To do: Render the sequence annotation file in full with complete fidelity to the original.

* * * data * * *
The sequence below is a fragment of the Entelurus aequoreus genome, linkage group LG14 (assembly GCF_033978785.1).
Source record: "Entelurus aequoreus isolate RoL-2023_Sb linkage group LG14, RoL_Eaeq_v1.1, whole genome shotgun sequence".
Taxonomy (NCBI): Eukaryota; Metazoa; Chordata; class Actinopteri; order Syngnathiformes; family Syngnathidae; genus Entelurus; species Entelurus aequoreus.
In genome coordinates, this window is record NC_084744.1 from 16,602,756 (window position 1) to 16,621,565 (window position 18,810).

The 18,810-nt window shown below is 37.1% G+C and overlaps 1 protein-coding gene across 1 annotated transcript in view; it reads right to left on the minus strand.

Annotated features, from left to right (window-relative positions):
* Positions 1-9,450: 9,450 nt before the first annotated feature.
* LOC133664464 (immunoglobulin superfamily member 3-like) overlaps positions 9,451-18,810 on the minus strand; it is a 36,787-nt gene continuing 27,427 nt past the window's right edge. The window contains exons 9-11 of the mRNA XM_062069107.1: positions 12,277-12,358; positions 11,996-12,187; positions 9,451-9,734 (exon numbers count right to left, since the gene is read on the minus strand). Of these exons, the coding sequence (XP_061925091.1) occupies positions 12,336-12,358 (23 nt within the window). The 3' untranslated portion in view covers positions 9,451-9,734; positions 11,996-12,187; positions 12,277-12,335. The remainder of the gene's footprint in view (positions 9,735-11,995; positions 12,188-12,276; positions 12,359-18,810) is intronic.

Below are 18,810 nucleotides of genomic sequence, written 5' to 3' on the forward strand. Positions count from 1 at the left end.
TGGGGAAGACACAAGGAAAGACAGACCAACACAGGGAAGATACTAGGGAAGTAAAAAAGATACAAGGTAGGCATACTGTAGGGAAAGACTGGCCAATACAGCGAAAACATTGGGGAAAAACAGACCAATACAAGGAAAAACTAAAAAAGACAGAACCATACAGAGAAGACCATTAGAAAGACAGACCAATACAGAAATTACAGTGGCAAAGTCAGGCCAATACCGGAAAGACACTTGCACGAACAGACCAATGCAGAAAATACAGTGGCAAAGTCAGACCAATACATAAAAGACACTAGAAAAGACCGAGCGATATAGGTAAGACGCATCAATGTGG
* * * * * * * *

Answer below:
The sequence below is a fragment of the Entelurus aequoreus genome, linkage group LG14 (assembly GCF_033978785.1).
Source record: "Entelurus aequoreus isolate RoL-2023_Sb linkage group LG14, RoL_Eaeq_v1.1, whole genome shotgun sequence".
Taxonomy (NCBI): Eukaryota; Metazoa; Chordata; class Actinopteri; order Syngnathiformes; family Syngnathidae; genus Entelurus; species Entelurus aequoreus.
In genome coordinates, this window is record NC_084744.1 from 16,602,756 (window position 1) to 16,621,565 (window position 18,810).

The 18,810-nt window shown below is 37.1% G+C and overlaps 1 protein-coding gene across 1 annotated transcript in view; it reads right to left on the minus strand.

Annotated features, from left to right (window-relative positions):
* Positions 1-9,450: 9,450 nt before the first annotated feature.
* LOC133664464 (immunoglobulin superfamily member 3-like) overlaps positions 9,451-18,810 on the minus strand; it is a 36,787-nt gene continuing 27,427 nt past the window's right edge. The window contains exons 9-11 of the mRNA XM_062069107.1: positions 12,277-12,358; positions 11,996-12,187; positions 9,451-9,734 (exon numbers count right to left, since the gene is read on the minus strand). Of these exons, the coding sequence (XP_061925091.1) occupies positions 12,336-12,358 (23 nt within the window). The 3' untranslated portion in view covers positions 9,451-9,734; positions 11,996-12,187; positions 12,277-12,335. The remainder of the gene's footprint in view (positions 9,735-11,995; positions 12,188-12,276; positions 12,359-18,810) is intronic.

Below are 18,810 nucleotides of genomic sequence, written 5' to 3' on the forward strand. Positions count from 1 at the left end.
TGGGGAAGACACAAGGAAAGACAGACCAACACAGGGAAGATACTAGGGAAGTAAAAAAGATACAAGGTAGGCATACTGTAGGGAAAGACTGGCCAATACAGCGAAAACATTGGGGAAAAACAGACCAATACAAGGAAAAACTAAAAAAGACAGAACCATACAGAGAAGACCATTAGAAAGACAGACCAATACAGAAATTACAGTGGCAAAGTCAGGCCAATACCGGAAAGACACTTGCACGAACAGACCAATGCAGAAAATACAGTGGCAAAGTCAGACCAATACATAAAAGACACTAGAAAAGACCGAGCGATATAGGTAAGACGCATCAATGTGG